Next, I was introduced to my cubicle, the rectangular little box where I would be spending my days at the job. Four padded walls, a bare white desk, a solitary chair, and a computer desktop waiting to be set up by little old me. Apart from the computer, the space was not unlike the padded rooms you might find in a psychiatric clinic. Why was this cubical empty? Was this where someone went mad? Staring at their computer monitor for endless hours, feeling those tan padded walls closing in without the clock ticking anywhere nearer to the end of the day? Cross my fingers that won’t be me in a few weeks. So as I’m sitting there like the confused little intern I am, I start to smell something – food. Fresh cooked food.

Which thus leads me to lunch. I discover that the cafeteria for my building is located directly beneath my little forlorn cubicle. (Is that why its prior occupant went crazy? From the constant torment of delicious smelling food? Or maybe they died of obesity and from constantly eating the food they smelled. Either seems likely). But no first day would be complete without the struggle of where to sit for lunch. At least once in their life, every single person has this moment, where they have their food in hand and a mess of tables spread out before them, stuck in place because they just don’t know where to sit. No one is familiar. Is there a preconceived order to this cafeteria? As a lowly intern, can I sit here? So, continuing my marathon of awkward first day faux-pas, I chose an empty table and self-consciously dug into my lukewarm lunch. I was shortly joined by a few other confused interns and together we shared stories of our first day flubs.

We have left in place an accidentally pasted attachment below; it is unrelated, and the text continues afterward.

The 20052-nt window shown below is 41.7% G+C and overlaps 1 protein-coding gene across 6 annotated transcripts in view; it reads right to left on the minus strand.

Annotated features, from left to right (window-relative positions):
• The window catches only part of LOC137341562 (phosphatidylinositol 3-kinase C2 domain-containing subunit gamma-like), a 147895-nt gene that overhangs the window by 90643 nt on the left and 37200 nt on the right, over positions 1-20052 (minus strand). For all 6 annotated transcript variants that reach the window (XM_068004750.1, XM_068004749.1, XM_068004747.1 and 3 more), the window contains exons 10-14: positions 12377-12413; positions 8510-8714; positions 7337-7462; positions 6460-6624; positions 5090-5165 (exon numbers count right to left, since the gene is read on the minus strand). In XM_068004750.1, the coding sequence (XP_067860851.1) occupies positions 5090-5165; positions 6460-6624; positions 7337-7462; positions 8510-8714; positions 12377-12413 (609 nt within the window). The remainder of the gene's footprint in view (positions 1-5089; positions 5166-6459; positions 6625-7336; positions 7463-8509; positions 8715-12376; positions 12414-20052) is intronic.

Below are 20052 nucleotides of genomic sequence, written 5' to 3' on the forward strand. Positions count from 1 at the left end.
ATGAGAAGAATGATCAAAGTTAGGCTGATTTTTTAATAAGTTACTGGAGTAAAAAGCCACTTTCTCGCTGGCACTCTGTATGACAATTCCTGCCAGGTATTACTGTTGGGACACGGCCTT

The rest of my first day passed fairly uneventfully, with me being assigned a few menial tasks to keep me busy until my boss sent me home with the promise of more work the following day. I botched my way through some training documents, trying to contain my awkwardness, battled an hour of rush hour traffic home, and then collapsed into bed by 9pm. Having now survived another day of work though, I’m surprised how different day two was. Without any of the awkwardness and anxiety of the first day, today was smooth, easy, and best of all, not exhausting. What is it about first day’s that make them so strange and out-of-the-ordinary? They’re filled with expectations and questions and bundles of nerves and somehow, no matter how old I get or what I do, they always seem to go the same way. I guess that’s the funny thing about first days: despite being the start of something new, they always are the same.